Until now, of course. Last week, a group of Dissolve veterans launched The Next Picture Show, a podcast that seeks to continue the website’s editorial mission. The podcast is structured around two-episode chunks, where the show tries to critically link a new cinematic release with a film from the past. It’s deliciously nerdy stuff, and as a person who dreams of the Boulevard, I’m super, super jazzed about this.
The podcast is part of WBEZ’s Filmspotting family, the third in line after the original Filmspotting, a movie review and discussion podcast (which, fun fact, was one of the first podcasts I personally got into), and Filmspotting: Streaming Video Unit, which tackles movies that are available on demand. The Filmspotting Network is shaping up to be a very strong argument for a podcast network-as-curatorial entity, on top of whatever shared infrastructure they have in terms of ad sales and operations (if any), as the three shows are linked by a common style, sensibility, and corner of the larger cultural fabric.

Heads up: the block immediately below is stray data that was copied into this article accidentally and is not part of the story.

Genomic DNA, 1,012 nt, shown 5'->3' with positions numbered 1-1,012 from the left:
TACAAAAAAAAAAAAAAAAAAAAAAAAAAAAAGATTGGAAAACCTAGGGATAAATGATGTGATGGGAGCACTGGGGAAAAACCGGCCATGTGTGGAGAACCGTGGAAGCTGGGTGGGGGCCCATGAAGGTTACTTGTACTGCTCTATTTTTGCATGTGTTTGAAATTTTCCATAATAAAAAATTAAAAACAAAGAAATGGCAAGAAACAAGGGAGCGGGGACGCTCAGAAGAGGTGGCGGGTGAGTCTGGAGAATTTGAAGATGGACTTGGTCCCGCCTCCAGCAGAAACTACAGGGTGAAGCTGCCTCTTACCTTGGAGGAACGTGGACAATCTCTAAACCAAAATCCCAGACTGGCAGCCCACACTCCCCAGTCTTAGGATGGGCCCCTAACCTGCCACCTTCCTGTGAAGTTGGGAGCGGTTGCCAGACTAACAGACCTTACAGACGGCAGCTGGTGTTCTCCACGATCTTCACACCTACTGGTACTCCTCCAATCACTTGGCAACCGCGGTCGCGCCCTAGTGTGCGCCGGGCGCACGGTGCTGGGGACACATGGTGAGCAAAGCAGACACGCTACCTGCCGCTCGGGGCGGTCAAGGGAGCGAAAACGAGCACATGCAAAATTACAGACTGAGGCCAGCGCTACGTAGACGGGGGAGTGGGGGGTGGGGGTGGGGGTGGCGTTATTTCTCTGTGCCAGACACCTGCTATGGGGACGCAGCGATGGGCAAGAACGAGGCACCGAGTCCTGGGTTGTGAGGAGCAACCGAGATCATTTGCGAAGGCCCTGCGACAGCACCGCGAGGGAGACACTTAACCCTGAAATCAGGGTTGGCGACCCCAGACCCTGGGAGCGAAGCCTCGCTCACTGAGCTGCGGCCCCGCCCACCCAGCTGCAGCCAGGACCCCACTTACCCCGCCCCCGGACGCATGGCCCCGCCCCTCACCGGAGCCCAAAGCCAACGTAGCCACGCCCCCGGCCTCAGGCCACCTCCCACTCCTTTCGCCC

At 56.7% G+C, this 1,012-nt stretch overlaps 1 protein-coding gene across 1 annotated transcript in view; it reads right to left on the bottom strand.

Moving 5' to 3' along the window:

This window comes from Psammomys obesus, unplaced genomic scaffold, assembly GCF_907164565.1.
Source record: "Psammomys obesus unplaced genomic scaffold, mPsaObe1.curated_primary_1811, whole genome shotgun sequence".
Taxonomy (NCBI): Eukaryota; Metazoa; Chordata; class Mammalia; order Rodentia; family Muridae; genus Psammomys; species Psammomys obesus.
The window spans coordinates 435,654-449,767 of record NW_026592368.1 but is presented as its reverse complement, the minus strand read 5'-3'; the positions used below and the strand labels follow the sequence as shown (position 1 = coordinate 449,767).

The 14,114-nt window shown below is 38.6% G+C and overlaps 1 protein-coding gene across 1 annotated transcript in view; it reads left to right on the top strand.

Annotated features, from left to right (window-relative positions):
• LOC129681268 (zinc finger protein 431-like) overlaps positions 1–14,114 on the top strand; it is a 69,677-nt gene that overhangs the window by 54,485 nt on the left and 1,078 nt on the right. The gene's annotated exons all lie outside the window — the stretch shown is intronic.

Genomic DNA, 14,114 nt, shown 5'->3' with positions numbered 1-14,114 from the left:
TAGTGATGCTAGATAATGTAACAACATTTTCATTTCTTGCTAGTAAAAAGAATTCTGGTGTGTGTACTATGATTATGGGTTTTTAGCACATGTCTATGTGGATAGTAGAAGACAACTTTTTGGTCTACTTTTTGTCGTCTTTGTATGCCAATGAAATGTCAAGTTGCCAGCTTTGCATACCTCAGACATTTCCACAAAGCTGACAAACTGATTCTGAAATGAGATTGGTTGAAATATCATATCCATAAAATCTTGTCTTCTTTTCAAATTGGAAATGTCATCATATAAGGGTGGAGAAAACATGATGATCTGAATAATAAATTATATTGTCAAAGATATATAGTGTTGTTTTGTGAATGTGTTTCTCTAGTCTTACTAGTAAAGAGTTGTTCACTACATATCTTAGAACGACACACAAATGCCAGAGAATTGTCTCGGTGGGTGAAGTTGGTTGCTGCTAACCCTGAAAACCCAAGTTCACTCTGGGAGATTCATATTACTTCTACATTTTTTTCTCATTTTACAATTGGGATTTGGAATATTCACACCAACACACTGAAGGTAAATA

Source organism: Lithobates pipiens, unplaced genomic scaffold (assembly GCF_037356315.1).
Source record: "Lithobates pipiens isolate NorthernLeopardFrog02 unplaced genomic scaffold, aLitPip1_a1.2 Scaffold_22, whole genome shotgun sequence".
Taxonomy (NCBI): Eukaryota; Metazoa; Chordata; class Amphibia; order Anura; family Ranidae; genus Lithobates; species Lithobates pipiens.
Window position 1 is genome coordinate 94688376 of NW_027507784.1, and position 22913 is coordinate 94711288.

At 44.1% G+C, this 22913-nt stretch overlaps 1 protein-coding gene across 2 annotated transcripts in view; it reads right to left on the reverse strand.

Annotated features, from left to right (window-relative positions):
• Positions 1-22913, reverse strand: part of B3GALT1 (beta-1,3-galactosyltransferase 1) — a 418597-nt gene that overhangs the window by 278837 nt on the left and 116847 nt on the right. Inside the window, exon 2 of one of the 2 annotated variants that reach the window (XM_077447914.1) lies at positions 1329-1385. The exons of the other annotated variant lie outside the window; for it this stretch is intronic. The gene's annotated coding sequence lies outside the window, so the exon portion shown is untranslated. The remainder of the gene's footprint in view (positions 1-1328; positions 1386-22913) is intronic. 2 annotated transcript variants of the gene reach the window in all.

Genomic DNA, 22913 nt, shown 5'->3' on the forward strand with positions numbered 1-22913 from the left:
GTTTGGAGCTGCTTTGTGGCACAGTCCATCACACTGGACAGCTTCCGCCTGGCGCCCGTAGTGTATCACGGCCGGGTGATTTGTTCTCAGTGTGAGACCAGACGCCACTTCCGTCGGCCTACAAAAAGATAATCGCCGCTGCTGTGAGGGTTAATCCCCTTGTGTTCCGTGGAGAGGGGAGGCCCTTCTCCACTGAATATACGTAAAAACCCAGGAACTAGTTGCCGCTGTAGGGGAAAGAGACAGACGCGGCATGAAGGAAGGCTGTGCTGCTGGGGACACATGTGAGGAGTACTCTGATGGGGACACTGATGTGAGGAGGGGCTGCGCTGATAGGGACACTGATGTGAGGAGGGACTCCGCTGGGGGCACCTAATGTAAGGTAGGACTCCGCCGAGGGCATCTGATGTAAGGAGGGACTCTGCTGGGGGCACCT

With this development, there’s some sort of larger argument that can, and should, be made about podcasts being a viable medium for…well, for lack of a better word, resurrections of failed larger media projects. The Next Picture Show isn’t a particularly well-produced podcast — it has some basic audio quality issues that, for some, might be hard to get around — but it’s perfect for a highly niche, enthusiast audience base whose relative small size was not monetizable enough to allow The Dissolve website to continue. A podcast, which is probably substantially cheaper to make and is not strictly bound to traffic goals/concerns, is theoretically a lot more manageable, while taking up a smaller fraction of each individual’s overall time, freeing them up for other (probably more profitable) pursuits.